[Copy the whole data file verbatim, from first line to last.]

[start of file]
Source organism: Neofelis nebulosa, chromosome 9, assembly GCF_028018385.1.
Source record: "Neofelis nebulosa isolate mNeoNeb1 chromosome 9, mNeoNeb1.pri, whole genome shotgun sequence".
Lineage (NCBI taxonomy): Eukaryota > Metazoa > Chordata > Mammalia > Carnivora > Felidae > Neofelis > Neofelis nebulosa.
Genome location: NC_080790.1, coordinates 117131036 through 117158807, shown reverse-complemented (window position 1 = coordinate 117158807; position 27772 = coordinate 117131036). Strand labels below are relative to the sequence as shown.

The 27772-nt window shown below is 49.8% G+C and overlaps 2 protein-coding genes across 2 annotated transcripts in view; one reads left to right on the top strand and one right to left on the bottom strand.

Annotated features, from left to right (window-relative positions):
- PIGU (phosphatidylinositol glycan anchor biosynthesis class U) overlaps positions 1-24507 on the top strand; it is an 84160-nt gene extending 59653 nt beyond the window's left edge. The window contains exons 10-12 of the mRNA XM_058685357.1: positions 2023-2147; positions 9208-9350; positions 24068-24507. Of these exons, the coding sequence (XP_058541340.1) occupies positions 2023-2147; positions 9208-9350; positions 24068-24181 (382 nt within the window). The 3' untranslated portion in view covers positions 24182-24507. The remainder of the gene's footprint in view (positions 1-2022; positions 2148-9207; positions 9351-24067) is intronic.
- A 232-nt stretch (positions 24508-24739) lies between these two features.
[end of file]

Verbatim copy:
Source organism: Neofelis nebulosa, chromosome 9, assembly GCF_028018385.1.
Source record: "Neofelis nebulosa isolate mNeoNeb1 chromosome 9, mNeoNeb1.pri, whole genome shotgun sequence".
Lineage (NCBI taxonomy): Eukaryota > Metazoa > Chordata > Mammalia > Carnivora > Felidae > Neofelis > Neofelis nebulosa.
Genome location: NC_080790.1, coordinates 117131036 through 117158807, shown reverse-complemented (window position 1 = coordinate 117158807; position 27772 = coordinate 117131036). Strand labels below are relative to the sequence as shown.

The 27772-nt window shown below is 49.8% G+C and overlaps 2 protein-coding genes across 2 annotated transcripts in view; one reads left to right on the top strand and one right to left on the bottom strand.

Annotated features, from left to right (window-relative positions):
- PIGU (phosphatidylinositol glycan anchor biosynthesis class U) overlaps positions 1-24507 on the top strand; it is an 84160-nt gene extending 59653 nt beyond the window's left edge. The window contains exons 10-12 of the mRNA XM_058685357.1: positions 2023-2147; positions 9208-9350; positions 24068-24507. Of these exons, the coding sequence (XP_058541340.1) occupies positions 2023-2147; positions 9208-9350; positions 24068-24181 (382 nt within the window). The 3' untranslated portion in view covers positions 24182-24507. The remainder of the gene's footprint in view (positions 1-2022; positions 2148-9207; positions 9351-24067) is intronic.
- A 232-nt stretch (positions 24508-24739) lies between these two features.